Asian Review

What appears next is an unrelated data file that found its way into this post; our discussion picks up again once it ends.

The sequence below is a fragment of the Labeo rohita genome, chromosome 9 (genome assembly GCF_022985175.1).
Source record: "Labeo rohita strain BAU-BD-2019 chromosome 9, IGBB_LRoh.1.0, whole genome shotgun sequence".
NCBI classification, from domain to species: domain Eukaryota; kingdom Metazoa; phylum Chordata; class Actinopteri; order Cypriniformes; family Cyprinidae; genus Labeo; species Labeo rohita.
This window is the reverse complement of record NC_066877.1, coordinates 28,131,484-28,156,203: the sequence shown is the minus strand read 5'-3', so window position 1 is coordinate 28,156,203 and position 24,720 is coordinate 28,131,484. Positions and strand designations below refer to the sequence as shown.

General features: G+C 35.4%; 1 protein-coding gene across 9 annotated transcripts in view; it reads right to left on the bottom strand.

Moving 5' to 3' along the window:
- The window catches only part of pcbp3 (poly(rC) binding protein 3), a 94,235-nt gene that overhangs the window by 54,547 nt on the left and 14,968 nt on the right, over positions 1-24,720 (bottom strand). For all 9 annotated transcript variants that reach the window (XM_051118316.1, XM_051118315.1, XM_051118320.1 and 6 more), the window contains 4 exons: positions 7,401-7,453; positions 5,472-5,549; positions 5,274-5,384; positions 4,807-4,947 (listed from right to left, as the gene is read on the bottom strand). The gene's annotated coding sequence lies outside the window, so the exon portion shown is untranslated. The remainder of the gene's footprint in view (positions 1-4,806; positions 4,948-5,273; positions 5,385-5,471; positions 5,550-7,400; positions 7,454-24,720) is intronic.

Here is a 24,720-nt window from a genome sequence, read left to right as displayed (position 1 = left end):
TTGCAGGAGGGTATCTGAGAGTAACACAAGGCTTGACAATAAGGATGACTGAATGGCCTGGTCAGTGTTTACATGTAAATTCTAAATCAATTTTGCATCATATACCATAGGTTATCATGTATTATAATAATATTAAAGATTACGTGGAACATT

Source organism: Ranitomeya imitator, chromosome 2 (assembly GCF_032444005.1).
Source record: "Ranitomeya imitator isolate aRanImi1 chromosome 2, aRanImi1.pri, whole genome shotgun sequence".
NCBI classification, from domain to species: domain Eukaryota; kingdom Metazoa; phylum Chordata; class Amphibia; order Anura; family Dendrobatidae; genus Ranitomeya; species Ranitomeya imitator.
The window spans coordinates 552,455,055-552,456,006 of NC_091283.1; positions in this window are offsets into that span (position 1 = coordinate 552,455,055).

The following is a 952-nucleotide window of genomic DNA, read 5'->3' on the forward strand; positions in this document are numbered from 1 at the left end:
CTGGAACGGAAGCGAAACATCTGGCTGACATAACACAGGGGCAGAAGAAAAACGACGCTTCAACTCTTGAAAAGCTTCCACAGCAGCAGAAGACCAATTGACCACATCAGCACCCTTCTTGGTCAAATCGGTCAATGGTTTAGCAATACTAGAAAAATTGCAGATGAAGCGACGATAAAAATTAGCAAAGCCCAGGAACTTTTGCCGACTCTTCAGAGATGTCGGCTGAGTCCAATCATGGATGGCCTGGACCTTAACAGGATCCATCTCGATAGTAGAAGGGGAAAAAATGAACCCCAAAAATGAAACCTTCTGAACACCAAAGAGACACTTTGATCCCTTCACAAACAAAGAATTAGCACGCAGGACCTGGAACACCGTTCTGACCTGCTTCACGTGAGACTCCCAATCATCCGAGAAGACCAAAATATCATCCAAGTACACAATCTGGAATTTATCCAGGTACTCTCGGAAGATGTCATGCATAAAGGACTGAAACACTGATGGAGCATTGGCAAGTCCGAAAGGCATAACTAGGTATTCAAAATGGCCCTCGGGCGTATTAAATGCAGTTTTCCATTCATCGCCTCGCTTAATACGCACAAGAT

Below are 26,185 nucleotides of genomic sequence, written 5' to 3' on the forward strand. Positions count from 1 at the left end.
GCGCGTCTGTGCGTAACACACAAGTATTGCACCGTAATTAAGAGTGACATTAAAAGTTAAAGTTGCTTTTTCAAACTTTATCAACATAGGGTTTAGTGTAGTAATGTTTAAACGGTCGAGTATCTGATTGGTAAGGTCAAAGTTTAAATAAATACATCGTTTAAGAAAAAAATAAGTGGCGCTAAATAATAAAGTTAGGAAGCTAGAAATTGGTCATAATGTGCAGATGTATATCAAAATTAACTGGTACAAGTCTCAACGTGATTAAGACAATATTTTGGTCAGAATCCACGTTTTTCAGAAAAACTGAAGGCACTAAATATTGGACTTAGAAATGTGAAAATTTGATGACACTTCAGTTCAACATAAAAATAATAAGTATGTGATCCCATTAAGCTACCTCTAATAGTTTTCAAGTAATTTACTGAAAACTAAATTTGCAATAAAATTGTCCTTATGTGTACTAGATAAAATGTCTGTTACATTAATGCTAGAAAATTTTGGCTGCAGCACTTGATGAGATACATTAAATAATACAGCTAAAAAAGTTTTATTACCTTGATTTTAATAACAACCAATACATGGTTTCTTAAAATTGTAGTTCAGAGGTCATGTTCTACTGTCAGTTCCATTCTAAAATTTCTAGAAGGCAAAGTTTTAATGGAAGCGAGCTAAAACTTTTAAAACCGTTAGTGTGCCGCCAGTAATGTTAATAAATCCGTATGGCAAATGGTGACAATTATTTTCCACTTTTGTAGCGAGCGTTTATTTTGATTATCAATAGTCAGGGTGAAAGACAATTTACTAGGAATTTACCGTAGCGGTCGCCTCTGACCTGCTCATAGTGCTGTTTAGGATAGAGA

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This paper examines the changing patterns of and attitudes on sexuality, love, and marriage of Chinese women in the Post-Mao era, especially after 1985, as reflected in novels written by renowned Chinese women writers. The study shows that Chinese women in the novels have challenged the Confucian code of conduct for women on the preservation of chastity, open sexuality, and even the intimacy with the same sex, which were also taboos under the Mao regime. Chinese women in this era are aggressive in terms of love. Love is a part of the search for their own identities, for the completion of their self, reflecting a trend towards individualism. Marriage, thus, has become less important in women's lives than under Confucian or Maoist ideologies. This change is a result of the interaction between China and globalization, in particular, capitalism and consumerism.



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